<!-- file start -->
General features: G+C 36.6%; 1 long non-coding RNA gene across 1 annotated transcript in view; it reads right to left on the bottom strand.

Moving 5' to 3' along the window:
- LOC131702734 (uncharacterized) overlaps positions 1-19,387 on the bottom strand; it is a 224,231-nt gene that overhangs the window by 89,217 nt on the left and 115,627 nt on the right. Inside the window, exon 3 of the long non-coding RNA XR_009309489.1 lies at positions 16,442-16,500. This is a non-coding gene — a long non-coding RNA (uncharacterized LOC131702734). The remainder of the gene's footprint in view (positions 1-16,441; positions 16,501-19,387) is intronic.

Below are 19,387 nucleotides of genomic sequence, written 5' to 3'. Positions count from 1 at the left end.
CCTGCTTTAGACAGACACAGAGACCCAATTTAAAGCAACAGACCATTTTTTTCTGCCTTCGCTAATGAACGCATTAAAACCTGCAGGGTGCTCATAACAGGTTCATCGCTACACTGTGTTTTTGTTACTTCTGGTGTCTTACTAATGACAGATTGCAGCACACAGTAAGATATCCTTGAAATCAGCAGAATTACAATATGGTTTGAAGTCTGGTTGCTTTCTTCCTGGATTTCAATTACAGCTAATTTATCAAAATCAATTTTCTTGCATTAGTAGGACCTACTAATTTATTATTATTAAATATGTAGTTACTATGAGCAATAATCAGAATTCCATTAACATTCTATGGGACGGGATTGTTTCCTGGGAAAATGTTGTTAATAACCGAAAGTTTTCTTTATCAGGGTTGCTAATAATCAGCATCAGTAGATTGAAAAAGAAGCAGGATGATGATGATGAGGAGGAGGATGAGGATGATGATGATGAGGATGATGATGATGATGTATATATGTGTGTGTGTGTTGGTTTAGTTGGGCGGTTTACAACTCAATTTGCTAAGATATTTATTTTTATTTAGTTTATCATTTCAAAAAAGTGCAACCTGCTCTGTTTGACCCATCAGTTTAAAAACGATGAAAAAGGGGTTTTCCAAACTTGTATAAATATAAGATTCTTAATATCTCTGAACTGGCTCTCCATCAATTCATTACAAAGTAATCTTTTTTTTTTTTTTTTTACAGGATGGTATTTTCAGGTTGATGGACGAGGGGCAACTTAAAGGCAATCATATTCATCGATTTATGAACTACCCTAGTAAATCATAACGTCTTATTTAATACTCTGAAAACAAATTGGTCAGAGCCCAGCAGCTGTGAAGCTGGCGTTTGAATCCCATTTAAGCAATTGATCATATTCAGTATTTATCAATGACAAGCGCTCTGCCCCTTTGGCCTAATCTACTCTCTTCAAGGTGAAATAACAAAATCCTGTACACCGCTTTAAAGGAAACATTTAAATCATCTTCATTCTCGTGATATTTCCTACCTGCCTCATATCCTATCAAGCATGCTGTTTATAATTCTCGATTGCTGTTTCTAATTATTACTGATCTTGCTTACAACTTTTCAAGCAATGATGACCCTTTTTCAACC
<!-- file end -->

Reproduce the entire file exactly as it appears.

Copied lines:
General features: G+C 36.6%; 1 long non-coding RNA gene across 1 annotated transcript in view; it reads right to left on the bottom strand.

Moving 5' to 3' along the window:
- LOC131702734 (uncharacterized) overlaps positions 1-19,387 on the bottom strand; it is a 224,231-nt gene that overhangs the window by 89,217 nt on the left and 115,627 nt on the right. Inside the window, exon 3 of the long non-coding RNA XR_009309489.1 lies at positions 16,442-16,500. This is a non-coding gene — a long non-coding RNA (uncharacterized LOC131702734). The remainder of the gene's footprint in view (positions 1-16,441; positions 16,501-19,387) is intronic.

Below are 19,387 nucleotides of genomic sequence, written 5' to 3'. Positions count from 1 at the left end.
CCTGCTTTAGACAGACACAGAGACCCAATTTAAAGCAACAGACCATTTTTTTCTGCCTTCGCTAATGAACGCATTAAAACCTGCAGGGTGCTCATAACAGGTTCATCGCTACACTGTGTTTTTGTTACTTCTGGTGTCTTACTAATGACAGATTGCAGCACACAGTAAGATATCCTTGAAATCAGCAGAATTACAATATGGTTTGAAGTCTGGTTGCTTTCTTCCTGGATTTCAATTACAGCTAATTTATCAAAATCAATTTTCTTGCATTAGTAGGACCTACTAATTTATTATTATTAAATATGTAGTTACTATGAGCAATAATCAGAATTCCATTAACATTCTATGGGACGGGATTGTTTCCTGGGAAAATGTTGTTAATAACCGAAAGTTTTCTTTATCAGGGTTGCTAATAATCAGCATCAGTAGATTGAAAAAGAAGCAGGATGATGATGATGAGGAGGAGGATGAGGATGATGATGATGAGGATGATGATGATGATGTATATATGTGTGTGTGTGTTGGTTTAGTTGGGCGGTTTACAACTCAATTTGCTAAGATATTTATTTTTATTTAGTTTATCATTTCAAAAAAGTGCAACCTGCTCTGTTTGACCCATCAGTTTAAAAACGATGAAAAAGGGGTTTTCCAAACTTGTATAAATATAAGATTCTTAATATCTCTGAACTGGCTCTCCATCAATTCATTACAAAGTAATCTTTTTTTTTTTTTTTTTACAGGATGGTATTTTCAGGTTGATGGACGAGGGGCAACTTAAAGGCAATCATATTCATCGATTTATGAACTACCCTAGTAAATCATAACGTCTTATTTAATACTCTGAAAACAAATTGGTCAGAGCCCAGCAGCTGTGAAGCTGGCGTTTGAATCCCATTTAAGCAATTGATCATATTCAGTATTTATCAATGACAAGCGCTCTGCCCCTTTGGCCTAATCTACTCTCTTCAAGGTGAAATAACAAAATCCTGTACACCGCTTTAAAGGAAACATTTAAATCATCTTCATTCTCGTGATATTTCCTACCTGCCTCATATCCTATCAAGCATGCTGTTTATAATTCTCGATTGCTGTTTCTAATTATTACTGATCTTGCTTACAACTTTTCAAGCAATGATGACCCTTTTTCAACC